Some of these subspecialties seem minor or even trivial; that is, until you have that particular ailment or injury.

 


Magazine
Fall/Winter 1999

Dr. K. Donald Shelbourne '72
orthopedic surgeon, NFL Indianapolis Colts team doctor

What is the most significant event that has occurred in your profession or field of study during the 20th century?

There's an old joke that says “a doctor can either be a generalist who knows less and less about more and more until he knows nothing about everything; or a specialist who knows more and more about less and less until he knows everything about nothing.” But the division of the practice of medicine into specialties and sub-specialties has dramatically improved patient's recovery from injury and disease.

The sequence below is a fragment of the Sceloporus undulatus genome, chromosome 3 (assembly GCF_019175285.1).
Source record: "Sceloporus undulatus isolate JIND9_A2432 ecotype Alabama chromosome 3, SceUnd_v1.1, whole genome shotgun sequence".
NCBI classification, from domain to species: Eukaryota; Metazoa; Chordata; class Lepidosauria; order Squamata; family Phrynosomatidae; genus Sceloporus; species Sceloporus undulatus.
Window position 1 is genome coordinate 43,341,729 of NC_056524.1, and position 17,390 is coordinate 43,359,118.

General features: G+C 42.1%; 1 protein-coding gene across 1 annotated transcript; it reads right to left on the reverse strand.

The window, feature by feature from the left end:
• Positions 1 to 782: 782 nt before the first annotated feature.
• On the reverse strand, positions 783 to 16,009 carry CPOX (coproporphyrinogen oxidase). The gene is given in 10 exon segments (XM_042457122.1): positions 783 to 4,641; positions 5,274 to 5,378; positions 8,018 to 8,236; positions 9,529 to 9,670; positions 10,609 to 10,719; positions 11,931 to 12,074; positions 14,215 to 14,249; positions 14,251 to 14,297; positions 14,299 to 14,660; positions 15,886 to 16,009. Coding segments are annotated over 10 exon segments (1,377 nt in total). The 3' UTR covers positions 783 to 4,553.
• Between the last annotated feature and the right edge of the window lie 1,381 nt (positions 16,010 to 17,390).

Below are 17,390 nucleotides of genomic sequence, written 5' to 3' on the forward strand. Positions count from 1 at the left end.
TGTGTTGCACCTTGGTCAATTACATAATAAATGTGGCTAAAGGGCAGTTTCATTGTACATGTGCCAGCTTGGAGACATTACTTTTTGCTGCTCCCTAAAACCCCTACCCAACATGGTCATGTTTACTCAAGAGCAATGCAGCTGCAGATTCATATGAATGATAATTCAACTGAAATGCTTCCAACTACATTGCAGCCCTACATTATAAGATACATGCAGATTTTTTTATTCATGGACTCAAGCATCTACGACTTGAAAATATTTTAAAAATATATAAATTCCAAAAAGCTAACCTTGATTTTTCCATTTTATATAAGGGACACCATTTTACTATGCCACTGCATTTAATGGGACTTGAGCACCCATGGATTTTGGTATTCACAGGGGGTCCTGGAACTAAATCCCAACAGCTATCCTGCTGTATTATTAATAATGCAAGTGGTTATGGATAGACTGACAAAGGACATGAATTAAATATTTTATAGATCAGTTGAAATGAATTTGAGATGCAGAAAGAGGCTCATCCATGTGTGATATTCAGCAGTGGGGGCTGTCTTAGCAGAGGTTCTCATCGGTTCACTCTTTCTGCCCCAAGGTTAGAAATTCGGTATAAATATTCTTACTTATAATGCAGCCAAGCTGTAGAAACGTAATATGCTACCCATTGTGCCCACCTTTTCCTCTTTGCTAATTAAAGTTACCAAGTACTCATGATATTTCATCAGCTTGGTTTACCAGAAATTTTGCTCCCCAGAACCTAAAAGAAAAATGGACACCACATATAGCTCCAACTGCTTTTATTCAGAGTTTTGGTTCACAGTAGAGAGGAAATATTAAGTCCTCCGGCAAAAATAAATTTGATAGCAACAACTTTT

In the 1920s and 30s, every doctor was a physician and a surgeon. Then doctors became either medical doctors or surgeons. Then surgery split into general surgery and other specialties.

When I was training, for example, orthopedic surgery was a relatively new specialty, and it has since split into even more focused subspecialties. Some of these subspecialties seem minor or even trivial; that is, until you have that particular ailment or injury. Without this specialization, the techniques used—and the outlook for our patients—would not have improved so dramatically or so rapidly.

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